Boy in Giant
by Kimberly L. Becker

                             Whole families shopping at night!  Ginsberg

The checkout girl on her break
is munching sour cream and onion Pringles
with her mouth open.
She is telling the checkout boy, who is scanning my groceries
with a slow, indifferent precision,
how she has too much Algebra and English homework.
The boy says he never goes to school, except for art class,
which he never misses.
I want to tell him, but I don’t,
to hang on,
to steer towards beauty even if he has to let
certain other things drop.
The line amasses behind me as he searches for bar codes
buried in the plastic creases of each package.
He exclaims in general to those of us comprising the late-night populace
of the superstore, “Where’d all these people come from?”
As he off-handedly hands me the ribboned receipt and coupons I say,
to him in particular, “I hope things quiet down for you.”
But he neither replies nor meets my eyes,
as he moves to the next customer’s merchandise.


Kimberly L. Becker has recent or forthcoming publications in
Autumn Sky Poetry, Beltway Poetry Quarterly, Borderlands,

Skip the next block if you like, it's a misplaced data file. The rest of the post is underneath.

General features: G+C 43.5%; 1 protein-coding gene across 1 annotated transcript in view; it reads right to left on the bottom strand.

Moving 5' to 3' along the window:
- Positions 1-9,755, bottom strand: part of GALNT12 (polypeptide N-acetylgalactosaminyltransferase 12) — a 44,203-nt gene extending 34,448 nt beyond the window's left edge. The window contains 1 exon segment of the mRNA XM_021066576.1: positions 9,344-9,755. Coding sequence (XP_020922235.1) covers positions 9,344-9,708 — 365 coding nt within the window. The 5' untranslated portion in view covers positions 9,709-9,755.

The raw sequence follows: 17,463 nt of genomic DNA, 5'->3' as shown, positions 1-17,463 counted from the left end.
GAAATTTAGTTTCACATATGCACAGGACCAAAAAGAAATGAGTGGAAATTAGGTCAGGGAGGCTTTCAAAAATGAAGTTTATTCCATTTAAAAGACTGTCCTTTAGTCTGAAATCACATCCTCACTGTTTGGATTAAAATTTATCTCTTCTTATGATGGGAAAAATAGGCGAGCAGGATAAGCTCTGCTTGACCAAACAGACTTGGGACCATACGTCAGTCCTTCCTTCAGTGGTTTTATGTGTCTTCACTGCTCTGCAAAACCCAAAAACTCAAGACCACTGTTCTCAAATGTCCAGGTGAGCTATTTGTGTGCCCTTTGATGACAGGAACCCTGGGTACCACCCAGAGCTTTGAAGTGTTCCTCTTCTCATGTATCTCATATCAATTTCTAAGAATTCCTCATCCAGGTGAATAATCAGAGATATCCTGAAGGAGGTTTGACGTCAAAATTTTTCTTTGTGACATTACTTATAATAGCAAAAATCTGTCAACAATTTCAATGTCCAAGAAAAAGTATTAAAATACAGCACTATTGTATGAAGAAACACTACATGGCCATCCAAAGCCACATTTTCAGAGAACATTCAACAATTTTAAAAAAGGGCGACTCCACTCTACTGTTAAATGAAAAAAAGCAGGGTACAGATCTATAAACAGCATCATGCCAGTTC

Ghoti Magazine, Triplopia, and in an anthology of contemporary
women’s poetry,
Letters to the World (Red Hen Press).  Her poems
also inspired a dance choreographed by Dr. Lenette Perra, Ballet
Master and Resident Choreographer of the Tennessee Children’s
Dance Ensemble.  Becker has held a fellowship in fiction (New Jersey),
with short fiction in
Parting Gifts.  A Southerner of European and
Cherokee descent, she lives with her family near Washington, D.C.  
She can be reached at

On “Boy in Giant”:
Giant is a supermarket chain in the Mid-Atlantic region of the
United States, but the title also plays with the suggestion of a boy
beginning to make adult, or “giant,” decisions.  I wrote the draft
on the back of my grocery list.  When I encountered this boy, my
own son had recently started at a public magnet school for the arts,
so I was particularly attuned to the topic of art class.  The poem is
written in looser form than I favor now, but I like the nudge
towards slant rhyme at the end.  The poem is about vocation—what
we are called to do that we sometimes fall away from, often due to
lack of encouragement by those who have influence over our life
decisions, especially when we are young. The poem is also about
the transactions we make, economic and otherwise, that reflect our
values.  It is about how values accrue (or at least are reinforced)
by decisions.

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Apple Valley Review:
A Journal of Contemporary

ISSN 1931-3888

Volume 2, Number 2
(Fall 2007)

Copyright © 2007
by Leah Browning, Editor.  

All future rights to material
published in the
Valley Review
are retained
by the individual authors
and artists.